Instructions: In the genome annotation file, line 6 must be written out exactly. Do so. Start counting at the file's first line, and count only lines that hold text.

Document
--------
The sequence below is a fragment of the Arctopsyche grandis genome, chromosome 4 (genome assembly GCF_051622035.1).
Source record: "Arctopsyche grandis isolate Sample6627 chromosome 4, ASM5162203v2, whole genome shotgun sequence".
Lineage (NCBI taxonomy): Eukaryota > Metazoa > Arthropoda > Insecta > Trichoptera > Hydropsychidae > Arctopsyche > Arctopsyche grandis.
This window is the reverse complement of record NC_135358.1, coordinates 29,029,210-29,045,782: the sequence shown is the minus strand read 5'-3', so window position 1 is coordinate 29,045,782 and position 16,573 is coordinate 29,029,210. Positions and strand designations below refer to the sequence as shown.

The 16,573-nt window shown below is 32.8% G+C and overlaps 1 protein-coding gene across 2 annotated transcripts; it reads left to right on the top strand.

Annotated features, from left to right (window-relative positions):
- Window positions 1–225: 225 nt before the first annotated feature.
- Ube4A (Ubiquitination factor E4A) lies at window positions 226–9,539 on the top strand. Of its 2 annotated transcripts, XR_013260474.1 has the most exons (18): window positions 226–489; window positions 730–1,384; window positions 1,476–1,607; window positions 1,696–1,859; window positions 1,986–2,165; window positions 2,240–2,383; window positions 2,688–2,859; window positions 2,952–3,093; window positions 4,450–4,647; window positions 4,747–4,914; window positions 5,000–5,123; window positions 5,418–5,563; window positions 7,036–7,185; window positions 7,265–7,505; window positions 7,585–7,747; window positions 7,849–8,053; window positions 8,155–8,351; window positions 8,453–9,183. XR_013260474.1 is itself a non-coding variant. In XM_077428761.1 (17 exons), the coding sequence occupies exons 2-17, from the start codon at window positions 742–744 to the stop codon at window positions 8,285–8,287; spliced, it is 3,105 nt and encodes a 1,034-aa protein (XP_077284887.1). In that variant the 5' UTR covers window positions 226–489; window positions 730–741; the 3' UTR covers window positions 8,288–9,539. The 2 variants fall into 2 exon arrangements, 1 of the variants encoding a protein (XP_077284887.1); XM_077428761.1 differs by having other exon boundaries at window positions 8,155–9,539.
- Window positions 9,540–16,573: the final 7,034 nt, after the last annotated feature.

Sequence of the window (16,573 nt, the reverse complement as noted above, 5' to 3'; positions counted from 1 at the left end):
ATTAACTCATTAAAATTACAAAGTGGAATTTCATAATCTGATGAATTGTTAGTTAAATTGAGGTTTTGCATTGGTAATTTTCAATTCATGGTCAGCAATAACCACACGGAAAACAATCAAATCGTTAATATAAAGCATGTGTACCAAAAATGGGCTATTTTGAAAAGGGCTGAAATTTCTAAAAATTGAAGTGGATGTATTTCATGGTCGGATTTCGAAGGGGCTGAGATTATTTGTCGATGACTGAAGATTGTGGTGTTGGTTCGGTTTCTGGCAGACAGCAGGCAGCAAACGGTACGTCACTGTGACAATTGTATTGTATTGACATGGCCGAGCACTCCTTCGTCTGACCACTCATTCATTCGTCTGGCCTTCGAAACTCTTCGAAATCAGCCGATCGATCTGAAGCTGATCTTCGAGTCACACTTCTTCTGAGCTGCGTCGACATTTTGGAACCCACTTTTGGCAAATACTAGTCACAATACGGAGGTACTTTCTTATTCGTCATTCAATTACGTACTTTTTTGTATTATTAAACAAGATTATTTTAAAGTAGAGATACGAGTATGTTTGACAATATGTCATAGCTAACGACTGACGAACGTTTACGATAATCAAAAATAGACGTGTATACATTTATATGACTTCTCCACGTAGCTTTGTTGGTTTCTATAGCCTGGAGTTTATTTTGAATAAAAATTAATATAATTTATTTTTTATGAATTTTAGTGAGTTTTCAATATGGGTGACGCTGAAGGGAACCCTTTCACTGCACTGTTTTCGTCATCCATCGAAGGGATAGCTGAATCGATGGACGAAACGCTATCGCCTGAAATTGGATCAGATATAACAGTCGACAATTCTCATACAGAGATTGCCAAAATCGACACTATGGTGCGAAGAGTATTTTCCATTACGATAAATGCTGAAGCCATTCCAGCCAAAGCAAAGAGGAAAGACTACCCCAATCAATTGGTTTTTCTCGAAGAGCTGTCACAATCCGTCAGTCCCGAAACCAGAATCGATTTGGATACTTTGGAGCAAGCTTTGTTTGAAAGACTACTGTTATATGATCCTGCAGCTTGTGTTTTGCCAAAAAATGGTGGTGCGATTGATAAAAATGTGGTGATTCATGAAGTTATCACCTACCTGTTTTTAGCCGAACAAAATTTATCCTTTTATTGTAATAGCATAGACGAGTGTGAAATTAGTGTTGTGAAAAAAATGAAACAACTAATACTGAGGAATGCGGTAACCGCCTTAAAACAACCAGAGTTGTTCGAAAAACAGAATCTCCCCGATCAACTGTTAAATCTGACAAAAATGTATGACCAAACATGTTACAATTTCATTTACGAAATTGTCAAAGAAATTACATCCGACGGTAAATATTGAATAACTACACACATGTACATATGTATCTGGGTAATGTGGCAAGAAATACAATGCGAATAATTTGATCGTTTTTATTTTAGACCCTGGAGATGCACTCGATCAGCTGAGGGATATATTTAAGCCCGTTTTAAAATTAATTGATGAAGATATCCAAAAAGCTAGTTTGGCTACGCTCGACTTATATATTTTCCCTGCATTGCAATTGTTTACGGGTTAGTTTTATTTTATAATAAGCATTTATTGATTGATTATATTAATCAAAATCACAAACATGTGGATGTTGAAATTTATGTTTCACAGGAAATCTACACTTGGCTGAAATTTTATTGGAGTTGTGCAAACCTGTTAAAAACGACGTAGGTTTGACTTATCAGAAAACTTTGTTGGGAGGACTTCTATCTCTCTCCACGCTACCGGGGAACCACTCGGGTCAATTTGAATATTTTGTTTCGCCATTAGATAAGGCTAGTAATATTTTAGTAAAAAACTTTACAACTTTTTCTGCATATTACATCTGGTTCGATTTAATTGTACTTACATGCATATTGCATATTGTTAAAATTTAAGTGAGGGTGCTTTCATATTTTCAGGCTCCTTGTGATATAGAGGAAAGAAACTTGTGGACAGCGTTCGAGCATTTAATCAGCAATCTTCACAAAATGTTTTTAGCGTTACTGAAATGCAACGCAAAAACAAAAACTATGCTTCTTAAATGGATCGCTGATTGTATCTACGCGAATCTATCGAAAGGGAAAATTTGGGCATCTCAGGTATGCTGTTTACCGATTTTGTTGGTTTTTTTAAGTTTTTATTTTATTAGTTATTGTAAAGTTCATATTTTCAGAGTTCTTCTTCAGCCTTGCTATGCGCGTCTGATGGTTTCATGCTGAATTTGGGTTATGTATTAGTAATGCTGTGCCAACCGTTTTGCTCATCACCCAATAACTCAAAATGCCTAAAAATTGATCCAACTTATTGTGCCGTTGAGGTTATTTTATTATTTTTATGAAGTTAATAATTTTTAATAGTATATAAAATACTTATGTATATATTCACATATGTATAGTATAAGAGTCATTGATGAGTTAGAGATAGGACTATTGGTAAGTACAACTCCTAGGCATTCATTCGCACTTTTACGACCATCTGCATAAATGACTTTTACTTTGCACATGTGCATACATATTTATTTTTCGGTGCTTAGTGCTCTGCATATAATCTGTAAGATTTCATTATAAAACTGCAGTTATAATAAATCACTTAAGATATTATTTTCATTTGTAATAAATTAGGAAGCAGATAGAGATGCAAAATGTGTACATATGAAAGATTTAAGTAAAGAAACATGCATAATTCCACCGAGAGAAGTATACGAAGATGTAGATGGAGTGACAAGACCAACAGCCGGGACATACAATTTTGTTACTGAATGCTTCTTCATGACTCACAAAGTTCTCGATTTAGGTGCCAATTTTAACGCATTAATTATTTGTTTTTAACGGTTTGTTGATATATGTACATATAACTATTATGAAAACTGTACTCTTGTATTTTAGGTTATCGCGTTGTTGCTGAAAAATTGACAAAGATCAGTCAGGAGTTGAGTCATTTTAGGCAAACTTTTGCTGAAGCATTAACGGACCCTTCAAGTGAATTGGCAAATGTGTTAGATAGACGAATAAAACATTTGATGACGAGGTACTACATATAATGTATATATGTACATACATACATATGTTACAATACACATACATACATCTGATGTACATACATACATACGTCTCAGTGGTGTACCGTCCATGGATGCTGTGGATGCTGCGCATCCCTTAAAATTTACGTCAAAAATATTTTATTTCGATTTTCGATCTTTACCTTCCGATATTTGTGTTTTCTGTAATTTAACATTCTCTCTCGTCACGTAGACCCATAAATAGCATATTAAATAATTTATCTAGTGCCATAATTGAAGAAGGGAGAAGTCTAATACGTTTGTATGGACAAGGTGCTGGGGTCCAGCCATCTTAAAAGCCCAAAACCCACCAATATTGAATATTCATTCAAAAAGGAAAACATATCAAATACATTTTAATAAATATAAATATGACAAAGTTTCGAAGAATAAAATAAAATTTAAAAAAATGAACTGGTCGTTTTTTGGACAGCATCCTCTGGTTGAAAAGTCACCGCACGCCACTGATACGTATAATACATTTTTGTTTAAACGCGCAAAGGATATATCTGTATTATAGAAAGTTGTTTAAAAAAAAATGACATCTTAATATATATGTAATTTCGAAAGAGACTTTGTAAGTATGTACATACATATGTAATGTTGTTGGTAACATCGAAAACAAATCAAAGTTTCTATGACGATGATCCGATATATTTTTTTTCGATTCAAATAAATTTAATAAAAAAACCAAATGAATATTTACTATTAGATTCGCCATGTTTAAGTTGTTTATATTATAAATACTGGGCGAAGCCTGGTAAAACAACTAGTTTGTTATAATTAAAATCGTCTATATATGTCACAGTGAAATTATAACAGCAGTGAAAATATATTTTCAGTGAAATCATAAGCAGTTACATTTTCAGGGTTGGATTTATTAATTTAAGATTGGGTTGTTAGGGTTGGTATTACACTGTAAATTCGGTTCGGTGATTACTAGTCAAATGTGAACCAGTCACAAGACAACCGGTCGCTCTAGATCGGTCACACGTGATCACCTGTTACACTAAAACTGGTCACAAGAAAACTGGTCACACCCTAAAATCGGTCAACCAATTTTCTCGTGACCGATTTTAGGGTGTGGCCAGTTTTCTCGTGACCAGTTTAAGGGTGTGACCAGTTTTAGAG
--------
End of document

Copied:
Annotated features, from left to right (window-relative positions):